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Migraine Awareness Month #26: From The Outside Looking In

Here at we’re participating in the National Migraine Awareness Month Blogging Challenge during the month of June. All of the patient advocates are taking turns to cover the prompts, and today is my turn.

Today’s prompt is: From the Outside Looking In.” Write about what you think your family, friends and others think a day in life, a day with Migraine disease, is like.

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By and large I think people who have experienced a migraine attack just get it in a way people who have not can’t. People try to understand and many of them are wonderfully empathetic. They can compare it to pain they’ve experienced and can see by watching us how awful it really can be. And I think that’s all we can ask: For them to try to understand the best they can.

By the same token, I think it’s difficult for people who experience migraines on an infrequent basis to really get what it’s like to experience them on a chronic basis (15 or more attacks a month), as so many of our patient advocates and readers here at do, myself included. It wears down on you, which compounds the impact of each individual migraine. You rarely get the chance to fully recover from an attack before you experience another one. You can’t always take the meds that help you most because of financial constraints, insurance coverage limits and the need to avoid Medication Overuse Headache. Before you know it and despite your best efforts to have a real life, every moment of your time becomes consumed by a phase of the migraine attack until it all sort of melds together in a symphony of agony and loss of control of yourself and your life.

No doubt anyone who even tries to get what it’s like to live with migraines on that frequent a basis has some idea how horrible it is. Clearly they see that we have many limitations and deal with a lot of pain and discomfort. But what about the things we don’t let them see, like the diarrhea, the vomiting and dry heaving for hours on end, the fainting. All that stuff is really humiliating, but if we aren’t open about it, they will never see or understand the full range of our disease. And just how embarrassing and demoralizing it can be. Only a few people in our lives know about that stuff, usually just our parents and spouses. Which is why I think it’s so funny when a woman is super careful about something like not farting in front of her husband. In some ways I wish I could go back to a time when my husband and I still had that facade of perfection. Unfortunately the man has cleaned up my vomit and poopy pants. Many, many times. I kind of like the idea of being able to keep up that facade with other people. Even if it limits their understand, keeping the really bad stuff private allows me that.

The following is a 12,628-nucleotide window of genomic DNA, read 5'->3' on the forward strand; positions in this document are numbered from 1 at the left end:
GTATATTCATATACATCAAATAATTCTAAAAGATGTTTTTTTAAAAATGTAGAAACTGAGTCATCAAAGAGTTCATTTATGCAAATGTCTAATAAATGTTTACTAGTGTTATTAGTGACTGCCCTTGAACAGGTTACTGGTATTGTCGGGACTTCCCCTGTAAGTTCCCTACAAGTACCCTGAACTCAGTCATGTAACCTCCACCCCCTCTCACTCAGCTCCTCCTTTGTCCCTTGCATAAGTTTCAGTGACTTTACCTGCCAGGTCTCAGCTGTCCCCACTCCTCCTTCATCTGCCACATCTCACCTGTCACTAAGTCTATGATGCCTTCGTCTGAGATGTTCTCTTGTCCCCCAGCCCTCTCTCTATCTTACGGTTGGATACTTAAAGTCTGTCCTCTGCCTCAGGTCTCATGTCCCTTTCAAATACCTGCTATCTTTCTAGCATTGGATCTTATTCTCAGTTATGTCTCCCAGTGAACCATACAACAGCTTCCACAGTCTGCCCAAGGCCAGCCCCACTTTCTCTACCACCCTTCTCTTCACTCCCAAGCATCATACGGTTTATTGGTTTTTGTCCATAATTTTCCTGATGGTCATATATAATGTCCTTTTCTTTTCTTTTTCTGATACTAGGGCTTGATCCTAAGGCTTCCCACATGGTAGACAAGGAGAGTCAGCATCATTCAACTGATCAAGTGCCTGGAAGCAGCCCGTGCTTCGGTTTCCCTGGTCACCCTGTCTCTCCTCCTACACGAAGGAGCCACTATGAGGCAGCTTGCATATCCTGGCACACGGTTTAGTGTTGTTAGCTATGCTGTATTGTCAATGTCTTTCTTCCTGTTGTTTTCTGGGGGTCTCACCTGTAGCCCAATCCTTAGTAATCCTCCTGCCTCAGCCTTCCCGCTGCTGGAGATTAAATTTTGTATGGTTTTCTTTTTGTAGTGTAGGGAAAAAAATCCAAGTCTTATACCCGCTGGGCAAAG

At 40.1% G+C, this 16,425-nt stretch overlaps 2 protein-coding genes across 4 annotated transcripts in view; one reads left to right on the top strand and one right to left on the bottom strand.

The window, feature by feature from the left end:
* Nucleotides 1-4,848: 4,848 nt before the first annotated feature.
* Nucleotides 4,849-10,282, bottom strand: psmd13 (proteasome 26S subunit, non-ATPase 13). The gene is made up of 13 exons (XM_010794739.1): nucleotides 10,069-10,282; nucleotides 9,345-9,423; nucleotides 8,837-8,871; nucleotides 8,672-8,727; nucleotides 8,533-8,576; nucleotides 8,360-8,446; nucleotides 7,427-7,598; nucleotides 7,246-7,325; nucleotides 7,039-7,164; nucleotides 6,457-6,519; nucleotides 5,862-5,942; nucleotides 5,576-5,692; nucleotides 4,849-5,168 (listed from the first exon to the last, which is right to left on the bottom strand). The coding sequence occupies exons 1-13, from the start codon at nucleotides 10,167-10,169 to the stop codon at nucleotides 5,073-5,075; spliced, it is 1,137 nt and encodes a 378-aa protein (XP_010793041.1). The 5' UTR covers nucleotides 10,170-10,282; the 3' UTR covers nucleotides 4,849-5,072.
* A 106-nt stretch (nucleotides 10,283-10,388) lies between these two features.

If any of you are on Pinterest or visit other blogs and sites you may have seen these photo collages depicting the differences in perception of a particular career, condition, relationship, etc., among various groups of people. I thought it would be fun to make one to accompany this post.

What do you think other people think a day with migraine is like? Do your friends and family get it? How much do you share and how much do you keep private? Please share in the comments.

National Migraine Awareness Month is initiated by the National Headache Foundation. The Blogger’s Challenge is initiated by

To help raise awareness about Migraine, please Tweet this post with the hash tags #NMAM and #NMAMBC and share it on your Facebook page. Thank you!

This article represents the opinions, thoughts, and experiences of the author; none of this content has been paid for by any advertiser. The team does not recommend or endorse any products or treatments discussed herein. Learn more about how we maintain editorial integrity here.